Given that price control appears as a reaction to price increases not only in Serbia but also in the rest of Europe, economists increasingly point to its harmful consequence . The unintended outcomes of this measure, which are reflected in product shortages whose price is dictated, are an example of good intentions ending in bad results. With the aim of protecting citizens from price increases, decision-makers unintentionally disrupt incentives in the market and cause empty shelves in stores.
However, why does price control persist as a potential intervention regardless of its negative consequences?
One possible explanation, which will be presented in this text, is that politicians may see uncontrolled price increases as worse for them than the emergence of shortages. The reason is that the first negative outcome (price rise) is a consequence of sitting idly by, while the second negative outcome (shortages) is a consequence of measures taken that are a visible reaction to price increases. If rising inflation creates ever-increasing expectations for a concrete response to the crisis, shortages due to the actions undertaken may seem more acceptable than free price growth.
Thus we arrive at a paradoxical situation where the greater evil that results from an action is more attractive than the lesser evil that results from inaction. In the following, the so-called action bias , which explains this behavior.
A goal conceded is a goal conceded, right?
Let’s imagine that a very important football match is being played in which a decisive penalty is played. The goalkeeper prepares to defend, throws himself aside, but the opposing player still scores a goal.
Now let’s consider an alternative scenario, where the opposing player also scores a goal while the goalkeeper has not moved from his position during the shot. In both scenarios, the goalkeeper conceded a goal that lost his team the game, but are both goals really equally “bad”? Objectively yes – the game is lost. Subjectively no – while in the first scenario the goalkeeper threw himself to the side and thus made an effort to save the shot, in the second scenario he just stood still. The judgment of the goalkeeper is therefore not based solely on the negative consequence of conceding a goal, but also on whether he actively reacted to the danger of a goal.
A group of authors actually conducted research on this topic by analyzing a large number of penalties, and concluded the following: although based on the distribution of shots, the optimal strategy for goalkeepers is to stay put, they are generally thrown aside.
This behavior is explained by a concept called action bias: the goalkeeper is expected to do something about a penalty kick, he tends to take action because the negative outcome of standing still is subjectively worse. Since the norm is that the goalkeeper should react to danger in some way, the negative consequence that would arise from not reacting would be more directly attributed to him and would be more intense.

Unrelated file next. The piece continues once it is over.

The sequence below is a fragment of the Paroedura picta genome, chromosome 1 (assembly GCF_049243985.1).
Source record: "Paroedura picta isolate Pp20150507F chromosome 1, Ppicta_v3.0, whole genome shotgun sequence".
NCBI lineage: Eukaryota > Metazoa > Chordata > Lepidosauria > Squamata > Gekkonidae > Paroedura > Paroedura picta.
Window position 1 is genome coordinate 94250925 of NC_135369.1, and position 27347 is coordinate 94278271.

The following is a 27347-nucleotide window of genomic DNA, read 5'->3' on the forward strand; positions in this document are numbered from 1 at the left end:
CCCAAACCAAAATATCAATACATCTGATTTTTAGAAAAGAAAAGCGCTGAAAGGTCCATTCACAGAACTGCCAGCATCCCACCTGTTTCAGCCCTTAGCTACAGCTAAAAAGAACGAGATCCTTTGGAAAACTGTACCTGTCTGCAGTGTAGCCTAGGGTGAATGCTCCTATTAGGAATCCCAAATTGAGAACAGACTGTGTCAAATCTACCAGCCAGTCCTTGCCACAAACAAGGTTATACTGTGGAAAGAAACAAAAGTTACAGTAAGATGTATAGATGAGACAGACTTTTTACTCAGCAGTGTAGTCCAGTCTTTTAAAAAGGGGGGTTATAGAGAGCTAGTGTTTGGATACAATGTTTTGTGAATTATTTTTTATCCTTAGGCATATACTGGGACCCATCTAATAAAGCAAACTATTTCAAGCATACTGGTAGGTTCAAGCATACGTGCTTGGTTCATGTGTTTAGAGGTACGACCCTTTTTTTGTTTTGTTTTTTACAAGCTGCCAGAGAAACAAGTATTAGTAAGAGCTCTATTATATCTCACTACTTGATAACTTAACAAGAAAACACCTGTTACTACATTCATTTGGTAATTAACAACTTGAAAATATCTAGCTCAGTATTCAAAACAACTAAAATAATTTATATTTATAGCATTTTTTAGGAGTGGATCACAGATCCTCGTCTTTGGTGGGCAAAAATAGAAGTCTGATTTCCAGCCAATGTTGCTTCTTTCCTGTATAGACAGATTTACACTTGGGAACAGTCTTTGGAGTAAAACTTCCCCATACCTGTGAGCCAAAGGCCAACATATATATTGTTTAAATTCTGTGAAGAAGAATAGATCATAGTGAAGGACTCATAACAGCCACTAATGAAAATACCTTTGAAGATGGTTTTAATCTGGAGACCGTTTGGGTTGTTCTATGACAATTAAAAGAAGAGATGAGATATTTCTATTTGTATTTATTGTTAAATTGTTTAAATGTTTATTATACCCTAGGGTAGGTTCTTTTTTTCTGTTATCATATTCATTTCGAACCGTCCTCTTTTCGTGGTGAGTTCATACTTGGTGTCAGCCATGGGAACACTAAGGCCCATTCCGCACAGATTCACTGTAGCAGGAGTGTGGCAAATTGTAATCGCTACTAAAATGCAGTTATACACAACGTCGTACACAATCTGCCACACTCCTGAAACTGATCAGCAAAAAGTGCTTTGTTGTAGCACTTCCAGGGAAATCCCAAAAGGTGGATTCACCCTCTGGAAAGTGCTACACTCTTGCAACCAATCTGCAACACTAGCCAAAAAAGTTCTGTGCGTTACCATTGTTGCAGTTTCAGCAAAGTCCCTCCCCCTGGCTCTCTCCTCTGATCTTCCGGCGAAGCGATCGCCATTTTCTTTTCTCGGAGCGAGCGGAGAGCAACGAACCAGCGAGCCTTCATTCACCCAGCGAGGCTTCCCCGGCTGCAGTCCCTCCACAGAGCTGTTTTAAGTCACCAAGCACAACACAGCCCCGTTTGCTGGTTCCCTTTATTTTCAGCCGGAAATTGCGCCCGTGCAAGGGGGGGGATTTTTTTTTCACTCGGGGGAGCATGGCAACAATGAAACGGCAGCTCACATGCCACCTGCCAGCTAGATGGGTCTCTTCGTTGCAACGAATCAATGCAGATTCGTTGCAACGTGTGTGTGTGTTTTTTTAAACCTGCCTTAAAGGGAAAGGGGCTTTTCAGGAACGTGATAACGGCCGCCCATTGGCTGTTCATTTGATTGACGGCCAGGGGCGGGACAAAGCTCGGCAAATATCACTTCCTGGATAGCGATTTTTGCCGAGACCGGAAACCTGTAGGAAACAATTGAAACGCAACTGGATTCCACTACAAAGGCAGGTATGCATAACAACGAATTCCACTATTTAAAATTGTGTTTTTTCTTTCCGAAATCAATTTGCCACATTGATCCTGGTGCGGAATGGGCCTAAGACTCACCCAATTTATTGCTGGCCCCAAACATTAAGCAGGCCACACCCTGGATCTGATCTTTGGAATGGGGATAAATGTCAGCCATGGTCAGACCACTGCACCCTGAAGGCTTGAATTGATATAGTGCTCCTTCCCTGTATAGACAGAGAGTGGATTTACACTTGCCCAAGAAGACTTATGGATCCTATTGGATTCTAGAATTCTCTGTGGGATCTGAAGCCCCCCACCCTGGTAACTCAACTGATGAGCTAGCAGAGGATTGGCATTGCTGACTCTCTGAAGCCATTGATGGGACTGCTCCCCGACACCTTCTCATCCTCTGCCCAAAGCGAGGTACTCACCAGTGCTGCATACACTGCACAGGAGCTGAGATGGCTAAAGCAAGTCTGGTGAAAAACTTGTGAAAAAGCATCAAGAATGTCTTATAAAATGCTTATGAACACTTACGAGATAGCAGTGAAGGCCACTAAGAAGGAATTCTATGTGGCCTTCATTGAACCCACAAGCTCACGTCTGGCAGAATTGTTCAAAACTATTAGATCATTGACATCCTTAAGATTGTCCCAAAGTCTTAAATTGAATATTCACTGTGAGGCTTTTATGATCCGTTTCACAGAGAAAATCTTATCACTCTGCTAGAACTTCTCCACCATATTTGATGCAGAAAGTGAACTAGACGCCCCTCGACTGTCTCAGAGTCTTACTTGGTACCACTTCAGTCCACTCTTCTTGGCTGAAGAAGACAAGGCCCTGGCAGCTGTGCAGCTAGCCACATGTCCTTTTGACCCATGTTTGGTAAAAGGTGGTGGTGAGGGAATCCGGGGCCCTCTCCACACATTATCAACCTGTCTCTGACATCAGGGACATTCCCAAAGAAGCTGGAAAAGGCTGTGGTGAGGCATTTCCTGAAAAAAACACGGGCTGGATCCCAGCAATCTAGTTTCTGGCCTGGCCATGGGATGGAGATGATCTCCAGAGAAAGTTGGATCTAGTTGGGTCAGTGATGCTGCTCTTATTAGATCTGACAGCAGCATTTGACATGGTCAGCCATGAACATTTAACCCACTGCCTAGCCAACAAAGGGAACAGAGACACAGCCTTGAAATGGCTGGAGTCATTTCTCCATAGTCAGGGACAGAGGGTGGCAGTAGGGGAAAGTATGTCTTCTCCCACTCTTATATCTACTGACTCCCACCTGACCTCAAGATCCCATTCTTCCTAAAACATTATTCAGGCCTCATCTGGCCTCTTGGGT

The presented bias towards action is based on the so-called theory of norms Kahneman and Miller, which says that emotional reactions to the outcome of a decision depend on the (ab)normality of that decision in a given context. For example, respondents in one survey believed that a person who experienced a traffic accident would be more upset by returning home on a new instead of a routine route. Since choosing a new path is an abnormal decision, that is, a decision that deviates from the expectation that a routine path will be chosen, emotional reactions to a negative event will be more intense. The same applies to the goalkeepers in the previous example: since they are expected to take action in response to the danger of conceding a goal, standing still will be seen as an abnormal reaction. The negative outcome of an abnormal decision will be subjectively worse and the actor’s responsibility will be greater.
Action bias and price controls
Just as goalkeepers choose to sidestep penalties even though the aforementioned research suggests they would have a better chance of saving if they stayed put, politicians may choose to impose price freezes despite the fact that free price increases would be the lesser evil.
The absence of concrete and conspicuous interventions in times of crisis could be interpreted as abnormal behavior for the given context. Given that abnormal decisions can make negative consequences more intense and increase the perception of responsibility for them, politicians may judge that it is more profitable for them to control prices and thus cause shortages.
If the growing crisis creates expectations that the state should do something about it, price control could be the “ideal” option for decision makers: price dictation is a visible, concrete, quick and conspicuous reaction to inflation.
In one of the previous articles on Talas about price control, it was stated that the cure can be worse than the disease. However, while the remedy in the form of price freezes may objectively be worse for citizens and the economy, subjectively the negative consequences of the crisis could be more acceptable if they are the product of action and not of refraining from action, Talas writes.